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Rules

A Rule is an action, much like an agent action, but while agents act on other notes a Rule acts on it own note (and only that note). If a rule is desired that only runs occasionally, consider using an edict instead

Rules are actions attached to notes and containers. Agents may have rules.

A note or agent's rule is stored in $Rule.

Rules are run periodically, and change the note's attributes. For example, suppose we have a Boolean attribute called $Urgent. A note might have a rule

$Urgent=any(children,$Urgent) 

…meaning, "this note is urgent if any of its immediate children are urgent."

Another rule might be

$Urgent=$Urgent(parent) 

…meaning, "this note is urgent if its parent is urgent."

Given that rules run periodically, Tinderbox will eventually enforce each rule, although there may be a delay between a change made to one note and its impact throughout the document depending on the agent update (cycle) time, i.e. in complex TBXs the update time may be a little slower.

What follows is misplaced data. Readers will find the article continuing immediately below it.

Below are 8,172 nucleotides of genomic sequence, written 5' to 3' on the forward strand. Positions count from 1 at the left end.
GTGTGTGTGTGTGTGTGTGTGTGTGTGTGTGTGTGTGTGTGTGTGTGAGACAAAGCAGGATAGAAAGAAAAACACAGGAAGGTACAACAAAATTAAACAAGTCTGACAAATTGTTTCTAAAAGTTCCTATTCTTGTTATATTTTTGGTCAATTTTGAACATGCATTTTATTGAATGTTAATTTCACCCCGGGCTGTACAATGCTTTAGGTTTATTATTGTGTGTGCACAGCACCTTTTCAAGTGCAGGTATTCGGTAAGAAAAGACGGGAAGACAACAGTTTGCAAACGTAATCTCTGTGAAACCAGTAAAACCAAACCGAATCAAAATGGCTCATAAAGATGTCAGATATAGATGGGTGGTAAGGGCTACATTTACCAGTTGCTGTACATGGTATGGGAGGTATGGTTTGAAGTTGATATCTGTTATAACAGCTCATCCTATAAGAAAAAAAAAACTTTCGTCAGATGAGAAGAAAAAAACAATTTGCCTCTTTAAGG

Notice, too, that contradictory rules can be written; this may lead to constant changes in the document and should be avoided.

Agents can have rules and this is especially useful for highlighting agents under specified circumstances (e.g. if $UrgentTasks is not empty, or if $ThingsToDo find more than seven tasks in your inbox).

Like actions, rules may use simple arithmetic and logical expressions as well as action code functions.

If there are a lot of rules running, especially if complex ones, it is a good idea to use a logical OR (|=) rather than a normal assignment (=). The |= method ensures the rule is only run if the left side equates as empty. An alternate solution is to use a Boolean 'guard' attribute and an if() test to ensure the running of the rule is controlled. This is a specimen such Rule:

if($ShouldRun){$SomeAttribute=eval([some expression]);$ShouldRun=false} 

Note how the rule only runs if $ShouldRun is true and that once the run is run, $ShouldRun is set to false. This allows for some other action or rule to reset $ShouldRun and allow the rule to run one more time.

Rules can be disabled locally in a note using $RuleDisabled. the most common application of this is with prototypes where it is desired to run a rule in inheriting notes but not in the prototype itself.